The Future of Filmmaking: A look at the Comm Arts major’s thesis

For every college student, the end goal and fruition of all our hard work is usually thesis writing. Most of us struggle (and hopefully, succeed) with a senior research paper, study, or project. However, for some courses, the thesis can be, shall we say, unique.

While no less challenging, time-consuming, and socially relevant, this particular course’s thesis adds creativity, innovation, and entertainment into the mix. While it may be unheard of to students from other colleges, majors who undergo it often find it the perfect culmination to their years of learning. We’re talking about the path of short filmmaking, undertaken by most of the College of Liberal Arts’ own Communication Arts majors.



Much like the typical college thesis, a Comm Arts major’s thesis is spread into two terms. Almon (V, CAM-ADV) shares that the bulk of the paperwork is done during their first term of thesis. “Sa THSCAMA, you make the Introduction, RRL, and some parts of the Methodology, which includes target budget, audience, and schedule.”

This stage is where the research and brainstorming of ideas takes place. Creative by profession, these majors find ideas anywhere, thinking of the best methods to deliver
their message. Such was the case for Pobs* (CAM, ‘15) who, after watching kalesas in Binondo, pursued a film documentary on the topic.

In the pre-production, groups discuss with their mentors the angle, as well as the whole plan on how to execute the film. “When we thought that we already had a clear vision as to what we want our film to say about the lives of the dying kalesa and how to say it, we prepared our production needs like cameras, microphones, interview questions, shot list and pegs,” shares Pobs.

Almon shares that this stage can be scary, as they are only given three chances to submit their proposal for approval. “Pag ‘di ka nakapasa sa third reading, bagsak ka ng THSCAMA.”

Future of Film - Agnes Lalog []


Shooting, basically

After a term of pre-production, they are finally set for the actual production work. In the case of Almon, his group decided to come up with a short film with the working title Joey. He explains that throughout the whole process, the three members of his group had to take the roles of cinematographer, scriptwriter, and director. “Hatian ng tasks. We are trying to mimic the real setting.” He also notes that their roles were clearly defined as to avoid chaos and confusion during the prod work. Sharing a different sentiment, Chloei (CAM, ‘14), who is now part of Rebelde Films, thinks that the department’s rule of not allowing the students to hire additional crew is problematic. “That will never happen in the film world.”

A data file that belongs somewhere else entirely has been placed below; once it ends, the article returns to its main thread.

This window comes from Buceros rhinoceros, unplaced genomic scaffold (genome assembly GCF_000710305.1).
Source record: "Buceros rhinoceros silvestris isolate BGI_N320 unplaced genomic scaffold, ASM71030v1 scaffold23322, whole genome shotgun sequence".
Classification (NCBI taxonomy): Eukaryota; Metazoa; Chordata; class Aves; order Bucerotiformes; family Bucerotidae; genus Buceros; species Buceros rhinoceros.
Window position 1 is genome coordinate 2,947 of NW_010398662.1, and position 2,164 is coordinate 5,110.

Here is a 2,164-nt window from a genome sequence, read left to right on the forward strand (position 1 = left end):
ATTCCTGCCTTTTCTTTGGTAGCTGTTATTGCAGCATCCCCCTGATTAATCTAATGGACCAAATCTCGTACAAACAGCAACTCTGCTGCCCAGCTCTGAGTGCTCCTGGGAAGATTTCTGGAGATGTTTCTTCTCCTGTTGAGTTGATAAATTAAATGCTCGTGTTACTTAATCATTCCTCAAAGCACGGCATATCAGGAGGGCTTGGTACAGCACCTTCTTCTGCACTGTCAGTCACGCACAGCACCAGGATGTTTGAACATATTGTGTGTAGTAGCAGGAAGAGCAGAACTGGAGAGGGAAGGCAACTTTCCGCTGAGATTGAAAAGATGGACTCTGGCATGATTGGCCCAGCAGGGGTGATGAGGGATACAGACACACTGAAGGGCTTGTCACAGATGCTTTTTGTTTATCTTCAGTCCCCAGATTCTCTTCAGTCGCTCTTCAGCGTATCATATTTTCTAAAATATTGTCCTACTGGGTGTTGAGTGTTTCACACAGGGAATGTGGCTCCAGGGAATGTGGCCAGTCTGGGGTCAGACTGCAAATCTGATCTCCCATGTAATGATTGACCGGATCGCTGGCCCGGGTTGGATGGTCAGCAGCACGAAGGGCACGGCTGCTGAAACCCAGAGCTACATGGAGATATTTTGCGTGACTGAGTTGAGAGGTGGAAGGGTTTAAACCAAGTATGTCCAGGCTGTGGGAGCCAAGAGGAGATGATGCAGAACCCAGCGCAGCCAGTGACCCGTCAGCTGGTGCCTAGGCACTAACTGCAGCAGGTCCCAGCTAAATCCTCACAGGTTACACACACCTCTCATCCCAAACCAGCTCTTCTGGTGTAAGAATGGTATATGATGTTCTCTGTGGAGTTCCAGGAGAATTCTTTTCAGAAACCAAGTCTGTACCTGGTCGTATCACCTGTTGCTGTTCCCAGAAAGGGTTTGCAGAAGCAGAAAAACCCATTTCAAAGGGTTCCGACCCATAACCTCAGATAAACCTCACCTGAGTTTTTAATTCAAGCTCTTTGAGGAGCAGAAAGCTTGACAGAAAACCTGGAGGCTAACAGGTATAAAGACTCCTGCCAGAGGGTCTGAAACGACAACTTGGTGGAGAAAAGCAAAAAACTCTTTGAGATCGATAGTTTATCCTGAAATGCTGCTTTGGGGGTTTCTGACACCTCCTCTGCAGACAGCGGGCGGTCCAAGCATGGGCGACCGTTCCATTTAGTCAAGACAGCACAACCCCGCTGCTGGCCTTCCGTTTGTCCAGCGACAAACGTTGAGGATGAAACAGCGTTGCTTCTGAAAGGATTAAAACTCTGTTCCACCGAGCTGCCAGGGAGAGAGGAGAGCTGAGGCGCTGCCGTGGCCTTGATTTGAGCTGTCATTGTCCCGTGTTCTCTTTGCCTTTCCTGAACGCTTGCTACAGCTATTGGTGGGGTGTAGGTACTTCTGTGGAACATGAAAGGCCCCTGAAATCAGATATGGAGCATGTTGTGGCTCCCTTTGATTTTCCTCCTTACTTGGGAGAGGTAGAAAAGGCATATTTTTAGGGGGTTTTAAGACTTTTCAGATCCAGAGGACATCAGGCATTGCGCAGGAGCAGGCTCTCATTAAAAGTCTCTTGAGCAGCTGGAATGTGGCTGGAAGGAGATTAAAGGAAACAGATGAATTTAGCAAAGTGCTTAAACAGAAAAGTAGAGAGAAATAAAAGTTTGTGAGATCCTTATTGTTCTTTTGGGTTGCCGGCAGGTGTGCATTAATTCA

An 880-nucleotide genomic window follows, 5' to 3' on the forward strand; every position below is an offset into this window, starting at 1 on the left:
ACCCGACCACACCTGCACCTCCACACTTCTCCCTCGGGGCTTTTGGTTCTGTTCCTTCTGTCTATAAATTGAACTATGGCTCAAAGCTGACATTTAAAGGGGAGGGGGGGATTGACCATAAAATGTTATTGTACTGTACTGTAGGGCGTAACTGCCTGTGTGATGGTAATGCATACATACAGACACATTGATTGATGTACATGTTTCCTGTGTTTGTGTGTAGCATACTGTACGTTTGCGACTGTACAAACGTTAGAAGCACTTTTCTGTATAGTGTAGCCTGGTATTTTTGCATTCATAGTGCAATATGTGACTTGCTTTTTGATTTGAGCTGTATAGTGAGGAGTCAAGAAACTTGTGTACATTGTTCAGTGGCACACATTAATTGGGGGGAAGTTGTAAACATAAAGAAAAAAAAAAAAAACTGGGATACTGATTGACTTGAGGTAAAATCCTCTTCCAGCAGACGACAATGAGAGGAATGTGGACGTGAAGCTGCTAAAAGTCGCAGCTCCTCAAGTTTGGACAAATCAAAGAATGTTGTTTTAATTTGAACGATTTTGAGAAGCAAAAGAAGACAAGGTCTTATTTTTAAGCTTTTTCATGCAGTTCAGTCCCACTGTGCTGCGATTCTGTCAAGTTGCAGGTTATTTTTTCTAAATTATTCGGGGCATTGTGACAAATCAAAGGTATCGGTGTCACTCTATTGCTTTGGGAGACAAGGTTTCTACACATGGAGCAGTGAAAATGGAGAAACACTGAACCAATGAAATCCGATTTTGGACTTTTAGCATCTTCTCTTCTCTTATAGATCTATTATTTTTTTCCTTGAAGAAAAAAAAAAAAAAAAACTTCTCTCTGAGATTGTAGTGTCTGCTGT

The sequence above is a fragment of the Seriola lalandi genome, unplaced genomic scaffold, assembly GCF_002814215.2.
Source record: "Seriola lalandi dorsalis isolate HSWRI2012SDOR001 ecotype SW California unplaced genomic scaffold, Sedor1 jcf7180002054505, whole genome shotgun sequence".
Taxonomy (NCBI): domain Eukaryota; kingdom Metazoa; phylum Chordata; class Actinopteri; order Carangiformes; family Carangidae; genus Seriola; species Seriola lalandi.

She also mentions the problem of limited equipment, saying that there are “too many thesis groups and other CAM students with production classes.”

Budget is also an issue in the production stage. Groups had to share expenses for the talent fees of actors, the location fees, and other logistics. Almon shares that in casting, “Minsan umaabot ng 10K,” and they decide between haggling, finding new actors, or shelling out the amount.

Although the Department does not impose a budget limit, Direk Joey Reyes, their mentor, only allowed them a maximum of Php 75,000. “Meron kasi umaabot ng 150K. Ayaw ni Direk ng ganun,” Almon explains.

Budget constraints, casting, and location hunting are the typical difficulties these majors have to face along the way, although because of the lengthy process, unexpected problems can also sometimes surface. For instance, Pobs* faced a different kind of hurdle. “It took me five terms to finish mine because of some internal issues among our group,” she shares.